WARRENSBURG, Mo. (AP) — Governor Jay Nixon is joining President Barack Obama during his upcoming visit to the University of Central Missouri.
Obama is traveling Wednesday to the Warrensburg school and Galesburg, Illinois to make his case for spending on infrastructure and for universal pre-school programs. The president is also expected to highlight the economic benefits of overhauling immigration laws.
Nixon announced Saturday that he would join Obama during the Missouri stop. He noted that the University of Central Missouri is part of an Innovation Campus initiative that offers accelerated degrees in high-demand fields.
The trip will mark Obama's first visit to the state since a May 2012 commencement speech at Joplin High School. That visit marked the one-year anniversary of a deadly tornado that hit the southwestern Missouri city.
WASHINGTON (AP) — There seems little appetite from either Democrats or Republicans in Washington for a federal rescue of the birthplace of the automobile industry. Detroit now stands as the largest American city ever to file for bankruptcy protection.
During the bleakest days of the Great Recession, Congress agreed in bipartisan votes to bail out two of Detroit's biggest businesses, General Motors and Chrysler.
Such a bailout would be huge, perhaps as much as $20 billion. Federal resources are strained, with the national debt at $16.7 trillion and the federal government struggling under the constraints of automatic spending cuts that took effect in March.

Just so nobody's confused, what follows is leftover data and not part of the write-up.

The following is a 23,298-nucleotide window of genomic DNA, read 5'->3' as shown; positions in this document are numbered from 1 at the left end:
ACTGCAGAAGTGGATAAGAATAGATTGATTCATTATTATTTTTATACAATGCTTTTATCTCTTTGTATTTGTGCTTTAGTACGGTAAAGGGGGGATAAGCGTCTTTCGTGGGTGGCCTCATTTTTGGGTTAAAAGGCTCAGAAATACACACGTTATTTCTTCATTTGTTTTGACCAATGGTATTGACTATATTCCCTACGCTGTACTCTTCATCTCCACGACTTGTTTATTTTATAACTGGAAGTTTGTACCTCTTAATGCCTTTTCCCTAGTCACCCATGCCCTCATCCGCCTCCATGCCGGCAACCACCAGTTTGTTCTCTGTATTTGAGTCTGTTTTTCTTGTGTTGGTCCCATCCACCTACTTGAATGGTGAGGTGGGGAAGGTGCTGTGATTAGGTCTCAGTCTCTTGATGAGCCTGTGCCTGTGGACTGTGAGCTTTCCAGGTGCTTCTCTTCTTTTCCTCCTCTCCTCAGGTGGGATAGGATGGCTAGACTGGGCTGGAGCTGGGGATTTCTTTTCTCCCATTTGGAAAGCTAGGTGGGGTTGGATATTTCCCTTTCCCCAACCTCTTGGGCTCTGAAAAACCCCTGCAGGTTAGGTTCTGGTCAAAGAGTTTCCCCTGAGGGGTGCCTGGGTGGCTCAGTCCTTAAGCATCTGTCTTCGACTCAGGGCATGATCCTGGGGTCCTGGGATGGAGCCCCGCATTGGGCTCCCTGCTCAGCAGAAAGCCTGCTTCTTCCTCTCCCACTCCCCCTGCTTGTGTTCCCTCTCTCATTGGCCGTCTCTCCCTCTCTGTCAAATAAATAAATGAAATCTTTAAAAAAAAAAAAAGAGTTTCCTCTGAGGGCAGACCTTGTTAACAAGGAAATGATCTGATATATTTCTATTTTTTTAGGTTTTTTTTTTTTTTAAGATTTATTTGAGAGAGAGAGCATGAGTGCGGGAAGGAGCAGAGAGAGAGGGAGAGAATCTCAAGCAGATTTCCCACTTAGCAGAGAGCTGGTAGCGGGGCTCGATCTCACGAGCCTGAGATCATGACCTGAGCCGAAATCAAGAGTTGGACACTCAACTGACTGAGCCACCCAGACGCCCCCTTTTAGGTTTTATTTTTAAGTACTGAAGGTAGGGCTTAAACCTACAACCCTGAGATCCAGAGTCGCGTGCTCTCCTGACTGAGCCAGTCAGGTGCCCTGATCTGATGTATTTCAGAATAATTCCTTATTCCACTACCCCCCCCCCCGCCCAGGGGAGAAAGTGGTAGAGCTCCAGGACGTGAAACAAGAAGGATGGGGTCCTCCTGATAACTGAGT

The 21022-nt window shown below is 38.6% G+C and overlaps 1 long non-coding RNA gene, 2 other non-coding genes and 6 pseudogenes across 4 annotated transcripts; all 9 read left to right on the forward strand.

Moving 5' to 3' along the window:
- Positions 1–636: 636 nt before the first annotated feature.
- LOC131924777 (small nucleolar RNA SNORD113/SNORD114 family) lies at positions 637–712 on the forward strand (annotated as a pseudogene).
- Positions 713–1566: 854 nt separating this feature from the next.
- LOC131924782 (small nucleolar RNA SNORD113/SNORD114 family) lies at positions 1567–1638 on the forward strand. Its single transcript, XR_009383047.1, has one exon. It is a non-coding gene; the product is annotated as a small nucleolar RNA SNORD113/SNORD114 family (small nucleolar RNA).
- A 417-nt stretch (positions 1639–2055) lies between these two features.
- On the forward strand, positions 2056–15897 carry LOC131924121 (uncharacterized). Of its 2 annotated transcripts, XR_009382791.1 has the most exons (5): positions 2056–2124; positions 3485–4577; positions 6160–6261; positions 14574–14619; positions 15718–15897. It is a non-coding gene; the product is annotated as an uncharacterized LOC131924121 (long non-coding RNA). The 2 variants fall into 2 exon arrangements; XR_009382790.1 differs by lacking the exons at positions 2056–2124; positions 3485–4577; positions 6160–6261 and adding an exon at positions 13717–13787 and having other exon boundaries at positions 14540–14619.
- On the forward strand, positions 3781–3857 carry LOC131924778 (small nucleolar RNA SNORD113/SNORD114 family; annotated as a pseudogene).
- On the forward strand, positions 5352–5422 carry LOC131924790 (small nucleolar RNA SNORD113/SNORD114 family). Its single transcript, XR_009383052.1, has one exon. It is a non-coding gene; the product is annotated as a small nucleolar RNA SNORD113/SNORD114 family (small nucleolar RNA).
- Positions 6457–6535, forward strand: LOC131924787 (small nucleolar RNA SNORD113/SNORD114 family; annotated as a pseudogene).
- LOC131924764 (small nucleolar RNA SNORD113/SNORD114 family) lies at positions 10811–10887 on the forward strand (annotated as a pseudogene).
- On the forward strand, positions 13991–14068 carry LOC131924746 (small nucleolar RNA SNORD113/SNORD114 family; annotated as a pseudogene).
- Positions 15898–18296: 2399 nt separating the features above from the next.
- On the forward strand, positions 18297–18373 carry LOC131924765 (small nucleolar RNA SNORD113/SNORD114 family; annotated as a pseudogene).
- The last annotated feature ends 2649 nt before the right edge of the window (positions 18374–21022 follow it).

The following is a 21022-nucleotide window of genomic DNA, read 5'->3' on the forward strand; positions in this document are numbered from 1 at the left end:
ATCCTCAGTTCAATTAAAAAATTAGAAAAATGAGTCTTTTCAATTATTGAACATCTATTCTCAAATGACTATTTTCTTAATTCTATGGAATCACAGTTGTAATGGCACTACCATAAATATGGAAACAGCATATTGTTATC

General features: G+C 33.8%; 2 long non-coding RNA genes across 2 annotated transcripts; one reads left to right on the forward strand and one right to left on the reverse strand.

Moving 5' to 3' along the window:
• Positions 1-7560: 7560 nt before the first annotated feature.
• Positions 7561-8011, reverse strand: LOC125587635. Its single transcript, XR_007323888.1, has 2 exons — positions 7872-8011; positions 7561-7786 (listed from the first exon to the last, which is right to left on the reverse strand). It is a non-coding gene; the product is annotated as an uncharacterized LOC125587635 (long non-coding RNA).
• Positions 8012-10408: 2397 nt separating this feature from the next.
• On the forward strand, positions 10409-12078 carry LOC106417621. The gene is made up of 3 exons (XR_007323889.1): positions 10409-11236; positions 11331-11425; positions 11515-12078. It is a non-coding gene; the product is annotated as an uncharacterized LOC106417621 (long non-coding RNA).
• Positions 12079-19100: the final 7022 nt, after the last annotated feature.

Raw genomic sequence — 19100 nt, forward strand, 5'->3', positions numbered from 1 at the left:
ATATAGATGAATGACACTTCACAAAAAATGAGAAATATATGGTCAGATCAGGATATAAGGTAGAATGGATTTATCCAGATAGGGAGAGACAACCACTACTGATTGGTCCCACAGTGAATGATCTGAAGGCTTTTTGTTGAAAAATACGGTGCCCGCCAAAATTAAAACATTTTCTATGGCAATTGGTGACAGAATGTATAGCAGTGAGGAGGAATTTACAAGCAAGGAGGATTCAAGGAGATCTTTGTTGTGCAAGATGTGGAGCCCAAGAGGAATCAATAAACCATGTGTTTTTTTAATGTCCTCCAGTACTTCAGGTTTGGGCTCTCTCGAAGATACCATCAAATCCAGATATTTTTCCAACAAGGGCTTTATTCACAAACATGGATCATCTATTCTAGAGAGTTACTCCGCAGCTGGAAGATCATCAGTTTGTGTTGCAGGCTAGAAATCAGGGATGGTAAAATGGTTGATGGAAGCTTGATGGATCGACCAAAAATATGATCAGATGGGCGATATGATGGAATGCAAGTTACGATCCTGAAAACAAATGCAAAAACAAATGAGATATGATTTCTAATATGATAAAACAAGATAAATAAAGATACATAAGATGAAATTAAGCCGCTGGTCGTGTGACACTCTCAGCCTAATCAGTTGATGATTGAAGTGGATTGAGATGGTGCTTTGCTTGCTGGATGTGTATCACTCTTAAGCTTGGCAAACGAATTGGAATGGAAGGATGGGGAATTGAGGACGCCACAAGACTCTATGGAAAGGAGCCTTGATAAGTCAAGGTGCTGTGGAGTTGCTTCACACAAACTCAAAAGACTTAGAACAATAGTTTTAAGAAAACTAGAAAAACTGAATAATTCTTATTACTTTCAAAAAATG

WASHINGTON (AP) — Six months ago, President Barack Obama stood on the steps of the United States Capitol and offered a soaring liberal vision for his second term.
But the intervening months have showcased the political limits of Obama's ambitions. The result has been an uneven and sometimes disjointed start to what could arguably be the most important year of his second term.
Legislative victories have been scarce.
The president's gun control measures were vanquished on Capitol Hill, prospects for a grand deficit reduction deal are slim, and an immigration overhaul faces an uncertain future. Domestic troubles and foreign policy crises have also thrown the White House off course and into a defensive crouch.
The president's top advisers insist they came into the year clear-eyed about the potential pitfalls, particularly on Capitol Hill.